Jesus, We Need You in the Boat

Jeff Garrison
Skidaway Island Presbyterian Church
Matthew 14:22-33
August 9, 2020

To watch the sermon, go to our YouTube page (linked here). The sermon begins at 16:30.

 

As you heard in Deanie’s wonderful sermon last week, it had been a tough day for Jesus and the disciples. Jesus had received the news that his cousin, who’d herald his coming, had been executed. Jesus and the disciples tried to get away, but the crowds caught up to them. Jesus stopped and spent the afternoon talking and healing. The crowds feasted on Jesus’ words, but the disciples knew that words would not fill an empty stomach. The twelve watched the sun drop in the western sky. In the age before fast food, there was no place to eat and they knew folk’s stomach’s would soon be growling. Worried, they interrupt Jesus and suggest he sends the crowds away so they can go into the villages and buy food. They are surprised to learn that Jesus expects them to feed the crowds. With Jesus’ help and a bit of fish and bread, everyone is fed and to drive home the point, there is enough food that each of the disciples left with a full basket. Then, as people are licking their fingers, Jesus has the disciples get into a boat to sail for a distant shore. He, himself, stays behind, saying he’ll catch up later, and disappears into the hills. Jesus still hasn’t dealt with the grief of John’s death. Like I said, it’s been a long tough day and it ain’t over yet.

Everyone else gets to goes home while the disciples row toward a distant shore. Then, in the darkness of night, something happens. Clouds move in, darkening the moon and clouds. The wind picks up and whitecaps begin to dot the lake. The disciples struggle with the oars as the waves rise. Normally at night, the sea calms as the air cools, unless there is a storm. And on this night, there’s a storm building. The disciples, which include four fishermen, panic. They struggle, hoping to keep the boat afloat long enough for the storm to abate. With the bow into the waves, some pull on the oars while others bail water.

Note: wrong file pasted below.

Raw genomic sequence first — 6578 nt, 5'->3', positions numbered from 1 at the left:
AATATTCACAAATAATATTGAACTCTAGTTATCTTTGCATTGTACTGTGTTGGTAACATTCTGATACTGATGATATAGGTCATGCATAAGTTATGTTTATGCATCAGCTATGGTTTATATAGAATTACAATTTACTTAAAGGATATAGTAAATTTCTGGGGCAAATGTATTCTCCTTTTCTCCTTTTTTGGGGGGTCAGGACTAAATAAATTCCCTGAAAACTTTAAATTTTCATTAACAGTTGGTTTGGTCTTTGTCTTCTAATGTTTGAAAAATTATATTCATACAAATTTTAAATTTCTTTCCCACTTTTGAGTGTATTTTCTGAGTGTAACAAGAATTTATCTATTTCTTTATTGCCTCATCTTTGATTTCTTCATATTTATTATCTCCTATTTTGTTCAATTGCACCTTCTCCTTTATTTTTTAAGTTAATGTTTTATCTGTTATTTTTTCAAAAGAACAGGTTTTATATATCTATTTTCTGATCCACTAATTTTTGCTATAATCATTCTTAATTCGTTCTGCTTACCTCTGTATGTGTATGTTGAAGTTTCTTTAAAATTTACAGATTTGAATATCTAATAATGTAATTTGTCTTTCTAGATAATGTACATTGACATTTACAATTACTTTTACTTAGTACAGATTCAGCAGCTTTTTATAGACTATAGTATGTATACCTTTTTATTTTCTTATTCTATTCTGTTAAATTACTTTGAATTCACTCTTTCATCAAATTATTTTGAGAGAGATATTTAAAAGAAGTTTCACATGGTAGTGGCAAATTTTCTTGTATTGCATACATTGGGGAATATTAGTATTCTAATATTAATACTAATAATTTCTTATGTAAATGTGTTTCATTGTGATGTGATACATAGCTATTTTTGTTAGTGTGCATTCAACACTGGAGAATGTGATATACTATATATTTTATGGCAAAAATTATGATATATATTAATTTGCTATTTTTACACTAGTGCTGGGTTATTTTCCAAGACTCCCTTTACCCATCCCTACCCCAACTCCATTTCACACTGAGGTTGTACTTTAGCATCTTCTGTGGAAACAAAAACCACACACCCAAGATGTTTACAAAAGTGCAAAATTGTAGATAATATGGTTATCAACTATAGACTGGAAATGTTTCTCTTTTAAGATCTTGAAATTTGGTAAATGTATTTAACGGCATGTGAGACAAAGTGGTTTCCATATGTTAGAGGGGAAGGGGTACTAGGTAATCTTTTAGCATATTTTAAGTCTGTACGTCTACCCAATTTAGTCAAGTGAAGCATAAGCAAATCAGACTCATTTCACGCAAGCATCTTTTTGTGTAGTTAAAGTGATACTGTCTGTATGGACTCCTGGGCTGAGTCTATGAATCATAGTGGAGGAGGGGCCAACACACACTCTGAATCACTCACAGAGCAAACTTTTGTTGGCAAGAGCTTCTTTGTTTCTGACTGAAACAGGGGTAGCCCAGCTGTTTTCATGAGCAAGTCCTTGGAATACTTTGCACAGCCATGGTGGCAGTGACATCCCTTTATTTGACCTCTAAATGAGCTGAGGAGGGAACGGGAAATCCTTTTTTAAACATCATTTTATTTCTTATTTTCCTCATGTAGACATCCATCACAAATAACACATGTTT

The storm blows throughout the evening and into the early morning hours. The wind has put so much water into the air that everything is misty. It’s hard, in an era without navigation lighting, to make out the shoreline. So, they keep rowing, which is good advice, for you need momentum to push through the waves.  Keeping the oars in the water helps maintain the boat’s stability. This goes on for hours.  Imagine how exhausted they are when they see someone walking across the water toward them. It’s not surprising they think it’s a ghost. Even if you didn’t believe in ghosts, you’d reconsider. Or maybe, you’d think it’s the angel of death, coming to extract its toll. Exhausted and seeing such an apparition is enough to push you over the edge. But just when the disciples fear all is lost, they hear Jesus’ sweet Galilean voice. Jesus calls to them across the water; he’s coming to them in their hour of need.